‘Live the questions now. Perhaps then, someday far in the future, you will gradually, without even noticing it, live your way into the answer.’ ~ Rainer Maria Rilke
We’ve known each other professionally for some years online, though I’ve always struggled to keep up with her prolific pace of educational innovation – she does so much that stretches the boundaries of what was considered possible with young kids. Marianne Malmstrom interviewed me about the implementation and application of Quest Atlantis is Middle Schooling for a presentation she gave to teachers. I could tell from our earliest conversations that we saw the world of education in a similar way. For a start she does not see the fruits of education- learning- as something that lives in a document, in a lesson plan, in a superintendent’s vision but in the self-guided activity of a thinking, inquiring mind. But few share this vision. Learning through discovery, through purposeful (and also a very necessary purposeless) play is a way to stimulate and respect young minds. It can take students from learning ‘about’ a given topic and instead find ways to apply what they have uncovered to their own lives and the lives of others.
Our meeting ranged geographically (from cafe to restaurant to cafe around Union Square, NY) but also around the topics of Political activism and the railroading of idealism by other agendas, Nonviolent communication, internet safety, unsatisfactory changes in the Quest Atlantis backstory, the movement towards recognition of same sex marriages and the present educational ‘reforms’ (to use a far more polite term) in the US that seem to be causing teachers to become disenfranchised from their creativity. Clearly, despite budgetry cuts, imagined or otherwise, teachers do not feel encouraged to innovate – except for a few like Marianne, or Knowclue as she is known in Second Life and QA.
What impresses most about Marianne is her skill with questioning. Not once did she offer an answer, rather she offered us a fascinatingly revealing question at our last stop of the evening- ‘What is essential content for students to know by the end of their school education?’ Now this question is not the question that is generally being asked in the US. The trend in education is to speak about essential skills that are needed rather than the content. Governments tend to take the content based focus as it is easier to control adn standardise, perhaps?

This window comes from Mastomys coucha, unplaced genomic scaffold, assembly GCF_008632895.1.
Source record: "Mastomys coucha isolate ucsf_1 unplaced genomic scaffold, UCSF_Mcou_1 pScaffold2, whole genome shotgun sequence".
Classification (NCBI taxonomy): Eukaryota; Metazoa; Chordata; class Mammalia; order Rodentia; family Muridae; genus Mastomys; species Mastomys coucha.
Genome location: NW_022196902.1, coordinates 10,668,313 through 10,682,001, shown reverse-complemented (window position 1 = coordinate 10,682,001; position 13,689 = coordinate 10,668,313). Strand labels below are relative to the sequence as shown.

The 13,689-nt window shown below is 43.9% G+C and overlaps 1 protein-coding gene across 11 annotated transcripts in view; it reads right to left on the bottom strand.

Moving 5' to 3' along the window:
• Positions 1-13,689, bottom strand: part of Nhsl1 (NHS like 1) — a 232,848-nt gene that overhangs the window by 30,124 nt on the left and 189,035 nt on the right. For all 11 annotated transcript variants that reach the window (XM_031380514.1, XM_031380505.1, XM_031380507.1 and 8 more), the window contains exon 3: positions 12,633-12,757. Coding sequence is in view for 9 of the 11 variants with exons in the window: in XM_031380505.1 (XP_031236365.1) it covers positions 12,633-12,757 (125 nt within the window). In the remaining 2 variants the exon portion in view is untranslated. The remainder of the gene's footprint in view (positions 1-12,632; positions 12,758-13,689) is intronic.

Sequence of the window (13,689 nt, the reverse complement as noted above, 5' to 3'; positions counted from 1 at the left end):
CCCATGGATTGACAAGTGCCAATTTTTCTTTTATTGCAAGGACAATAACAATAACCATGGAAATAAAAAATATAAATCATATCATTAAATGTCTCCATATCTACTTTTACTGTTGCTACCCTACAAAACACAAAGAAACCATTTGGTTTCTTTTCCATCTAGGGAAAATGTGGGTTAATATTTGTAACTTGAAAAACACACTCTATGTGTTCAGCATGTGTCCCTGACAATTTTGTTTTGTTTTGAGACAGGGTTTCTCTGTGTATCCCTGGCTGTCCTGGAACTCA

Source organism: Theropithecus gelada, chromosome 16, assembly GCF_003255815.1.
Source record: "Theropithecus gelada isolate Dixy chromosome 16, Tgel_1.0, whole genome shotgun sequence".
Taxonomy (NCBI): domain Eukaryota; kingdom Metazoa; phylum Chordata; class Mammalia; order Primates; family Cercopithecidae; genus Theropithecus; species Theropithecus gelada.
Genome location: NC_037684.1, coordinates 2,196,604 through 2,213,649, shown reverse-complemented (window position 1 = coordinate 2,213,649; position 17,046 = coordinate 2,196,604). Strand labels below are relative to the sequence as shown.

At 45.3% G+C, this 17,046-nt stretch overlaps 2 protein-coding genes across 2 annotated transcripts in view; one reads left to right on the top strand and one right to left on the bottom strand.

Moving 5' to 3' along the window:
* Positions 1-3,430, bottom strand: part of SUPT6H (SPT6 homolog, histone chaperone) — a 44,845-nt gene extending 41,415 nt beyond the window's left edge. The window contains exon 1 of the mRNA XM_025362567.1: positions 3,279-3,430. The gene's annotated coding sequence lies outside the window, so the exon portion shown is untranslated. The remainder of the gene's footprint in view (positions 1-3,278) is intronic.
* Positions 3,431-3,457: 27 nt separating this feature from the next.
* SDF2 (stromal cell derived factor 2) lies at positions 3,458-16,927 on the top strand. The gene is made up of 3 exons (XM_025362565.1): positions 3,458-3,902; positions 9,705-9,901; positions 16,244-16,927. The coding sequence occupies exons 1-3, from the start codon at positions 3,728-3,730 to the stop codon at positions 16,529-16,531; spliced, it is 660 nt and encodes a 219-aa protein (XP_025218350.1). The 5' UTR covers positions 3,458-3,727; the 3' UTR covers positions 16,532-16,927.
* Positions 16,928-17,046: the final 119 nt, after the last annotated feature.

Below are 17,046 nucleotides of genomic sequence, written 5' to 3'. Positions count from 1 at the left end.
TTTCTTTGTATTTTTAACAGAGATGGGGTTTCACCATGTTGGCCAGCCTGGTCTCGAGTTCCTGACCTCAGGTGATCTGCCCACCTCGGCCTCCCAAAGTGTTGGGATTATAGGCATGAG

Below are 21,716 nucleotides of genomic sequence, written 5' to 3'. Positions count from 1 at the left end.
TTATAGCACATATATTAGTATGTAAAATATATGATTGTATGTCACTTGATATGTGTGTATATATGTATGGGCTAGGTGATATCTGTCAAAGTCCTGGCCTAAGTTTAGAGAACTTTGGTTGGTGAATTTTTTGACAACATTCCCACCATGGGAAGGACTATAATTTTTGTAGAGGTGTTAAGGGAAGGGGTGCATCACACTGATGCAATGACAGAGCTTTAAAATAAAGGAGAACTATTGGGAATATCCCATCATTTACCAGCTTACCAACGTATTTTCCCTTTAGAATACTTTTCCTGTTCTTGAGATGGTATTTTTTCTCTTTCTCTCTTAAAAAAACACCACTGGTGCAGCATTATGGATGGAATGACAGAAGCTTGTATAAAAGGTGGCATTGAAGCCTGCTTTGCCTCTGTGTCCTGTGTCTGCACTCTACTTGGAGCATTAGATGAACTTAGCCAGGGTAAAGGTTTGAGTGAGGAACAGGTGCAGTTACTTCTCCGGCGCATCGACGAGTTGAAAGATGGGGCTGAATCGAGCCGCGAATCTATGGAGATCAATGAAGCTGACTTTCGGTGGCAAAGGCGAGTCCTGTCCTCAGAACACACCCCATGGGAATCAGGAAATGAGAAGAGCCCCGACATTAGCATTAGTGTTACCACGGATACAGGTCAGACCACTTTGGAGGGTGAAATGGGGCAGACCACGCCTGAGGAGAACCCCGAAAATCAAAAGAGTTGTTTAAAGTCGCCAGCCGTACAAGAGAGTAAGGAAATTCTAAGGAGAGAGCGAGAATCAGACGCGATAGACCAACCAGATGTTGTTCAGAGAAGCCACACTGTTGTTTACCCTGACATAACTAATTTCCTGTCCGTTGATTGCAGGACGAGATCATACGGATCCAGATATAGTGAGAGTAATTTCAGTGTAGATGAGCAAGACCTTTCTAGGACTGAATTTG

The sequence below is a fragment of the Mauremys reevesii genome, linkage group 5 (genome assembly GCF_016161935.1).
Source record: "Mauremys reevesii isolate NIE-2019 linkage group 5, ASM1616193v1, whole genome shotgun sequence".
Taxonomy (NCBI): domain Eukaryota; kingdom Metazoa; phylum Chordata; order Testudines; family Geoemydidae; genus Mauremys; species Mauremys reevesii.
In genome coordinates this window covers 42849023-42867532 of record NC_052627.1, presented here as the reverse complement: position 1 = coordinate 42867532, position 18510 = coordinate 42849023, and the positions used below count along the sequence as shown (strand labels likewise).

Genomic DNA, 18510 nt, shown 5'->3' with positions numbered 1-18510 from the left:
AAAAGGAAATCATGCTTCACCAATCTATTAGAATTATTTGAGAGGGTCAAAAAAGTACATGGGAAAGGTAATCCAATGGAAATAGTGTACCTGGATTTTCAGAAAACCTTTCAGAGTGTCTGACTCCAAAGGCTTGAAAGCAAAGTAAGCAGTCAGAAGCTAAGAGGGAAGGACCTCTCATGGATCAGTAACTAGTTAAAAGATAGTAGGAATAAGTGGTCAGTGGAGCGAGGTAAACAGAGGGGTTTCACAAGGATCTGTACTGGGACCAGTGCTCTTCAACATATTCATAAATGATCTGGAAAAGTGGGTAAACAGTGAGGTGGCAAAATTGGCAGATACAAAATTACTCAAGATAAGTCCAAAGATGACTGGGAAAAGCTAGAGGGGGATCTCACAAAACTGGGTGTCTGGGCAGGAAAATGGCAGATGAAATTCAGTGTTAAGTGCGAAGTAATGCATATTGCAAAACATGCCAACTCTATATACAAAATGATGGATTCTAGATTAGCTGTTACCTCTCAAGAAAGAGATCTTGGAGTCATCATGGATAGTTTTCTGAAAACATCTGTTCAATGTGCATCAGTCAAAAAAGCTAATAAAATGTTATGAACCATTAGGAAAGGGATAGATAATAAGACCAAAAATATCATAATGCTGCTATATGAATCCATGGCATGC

So this question was put to the people at the table – a web content editor/writer who shares resources with educational bodies, a music specialist teacher and myself – well intentioned dabbler across many fields. We each lead from our strengths – the editor said it was literacy and wide ranging literacy at that so that students grazed and savoured literature from around the world. The music teacher cited the ability to read notation would be of great assistance in developing skills across curriculum and life areas. I cited a need to develop and appreciate and awareness of Ethics – the life choices we make as well as the values that underpin them. And not just our own, but those of others and help equip students to design/refashion their own rather than just ‘buy them unquestioning off the rack.’ I also threw in that an absolute essential would be Beauty – in art, literature, mathematics, ideas – an aesthetic appreciation for life.
With great aplomb, Marianne deftly brought us to the issue she sees in the term ’21st Century Learning’ which, she argues, is becoming a meaningless slogan. ’21st century learning’ is a vast, nebulous piece of jargon to lump together skills such as collaboration and creation but if (and these are my words not hers, exactly) there are no raw materials (content) upon which to apply these tools, then what is created? What is the best content, the most needed, the most valuable and the most motivating for our young learners? She gave no answer, perhaps because we need to learn to live that inquiry ourselves…
I visit her in situ at her school on Monday. I can’t wait to see it all in practice. How does her students’ use of technology foster positive, collaborate, community-building inquiry.
For more on how she is innovating, please visit –